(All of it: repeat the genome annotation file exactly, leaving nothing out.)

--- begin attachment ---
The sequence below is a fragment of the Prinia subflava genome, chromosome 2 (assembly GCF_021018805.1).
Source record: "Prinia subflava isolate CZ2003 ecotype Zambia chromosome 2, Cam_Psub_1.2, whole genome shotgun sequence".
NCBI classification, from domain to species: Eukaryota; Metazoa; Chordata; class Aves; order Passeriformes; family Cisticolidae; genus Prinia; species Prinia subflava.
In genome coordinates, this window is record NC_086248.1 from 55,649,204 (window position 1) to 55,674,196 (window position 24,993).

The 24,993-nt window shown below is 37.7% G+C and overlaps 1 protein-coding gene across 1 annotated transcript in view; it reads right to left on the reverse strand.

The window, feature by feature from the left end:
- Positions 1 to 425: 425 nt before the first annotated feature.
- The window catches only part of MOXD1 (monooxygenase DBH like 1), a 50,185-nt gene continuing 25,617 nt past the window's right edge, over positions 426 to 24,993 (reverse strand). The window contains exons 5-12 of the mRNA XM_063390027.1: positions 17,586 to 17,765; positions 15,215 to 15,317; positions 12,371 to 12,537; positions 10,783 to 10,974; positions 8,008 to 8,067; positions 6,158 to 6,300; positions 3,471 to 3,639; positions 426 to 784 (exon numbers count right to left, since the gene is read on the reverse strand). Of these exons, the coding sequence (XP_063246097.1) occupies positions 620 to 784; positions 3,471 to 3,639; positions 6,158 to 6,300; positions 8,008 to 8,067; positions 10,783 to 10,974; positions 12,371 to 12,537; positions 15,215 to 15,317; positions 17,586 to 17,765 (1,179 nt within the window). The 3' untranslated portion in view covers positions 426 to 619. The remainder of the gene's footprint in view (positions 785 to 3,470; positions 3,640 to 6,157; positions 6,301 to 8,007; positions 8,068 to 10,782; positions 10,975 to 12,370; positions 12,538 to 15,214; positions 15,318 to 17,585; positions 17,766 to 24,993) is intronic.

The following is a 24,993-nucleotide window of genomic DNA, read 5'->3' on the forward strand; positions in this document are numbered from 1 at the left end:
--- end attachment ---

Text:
The sequence below is a fragment of the Prinia subflava genome, chromosome 2 (assembly GCF_021018805.1).
Source record: "Prinia subflava isolate CZ2003 ecotype Zambia chromosome 2, Cam_Psub_1.2, whole genome shotgun sequence".
NCBI classification, from domain to species: Eukaryota; Metazoa; Chordata; class Aves; order Passeriformes; family Cisticolidae; genus Prinia; species Prinia subflava.
In genome coordinates, this window is record NC_086248.1 from 55,649,204 (window position 1) to 55,674,196 (window position 24,993).

The 24,993-nt window shown below is 37.7% G+C and overlaps 1 protein-coding gene across 1 annotated transcript in view; it reads right to left on the reverse strand.

The window, feature by feature from the left end:
- Positions 1 to 425: 425 nt before the first annotated feature.
- The window catches only part of MOXD1 (monooxygenase DBH like 1), a 50,185-nt gene continuing 25,617 nt past the window's right edge, over positions 426 to 24,993 (reverse strand). The window contains exons 5-12 of the mRNA XM_063390027.1: positions 17,586 to 17,765; positions 15,215 to 15,317; positions 12,371 to 12,537; positions 10,783 to 10,974; positions 8,008 to 8,067; positions 6,158 to 6,300; positions 3,471 to 3,639; positions 426 to 784 (exon numbers count right to left, since the gene is read on the reverse strand). Of these exons, the coding sequence (XP_063246097.1) occupies positions 620 to 784; positions 3,471 to 3,639; positions 6,158 to 6,300; positions 8,008 to 8,067; positions 10,783 to 10,974; positions 12,371 to 12,537; positions 15,215 to 15,317; positions 17,586 to 17,765 (1,179 nt within the window). The 3' untranslated portion in view covers positions 426 to 619. The remainder of the gene's footprint in view (positions 785 to 3,470; positions 3,640 to 6,157; positions 6,301 to 8,007; positions 8,068 to 10,782; positions 10,975 to 12,370; positions 12,538 to 15,214; positions 15,318 to 17,585; positions 17,766 to 24,993) is intronic.

The following is a 24,993-nucleotide window of genomic DNA, read 5'->3' on the forward strand; positions in this document are numbered from 1 at the left end: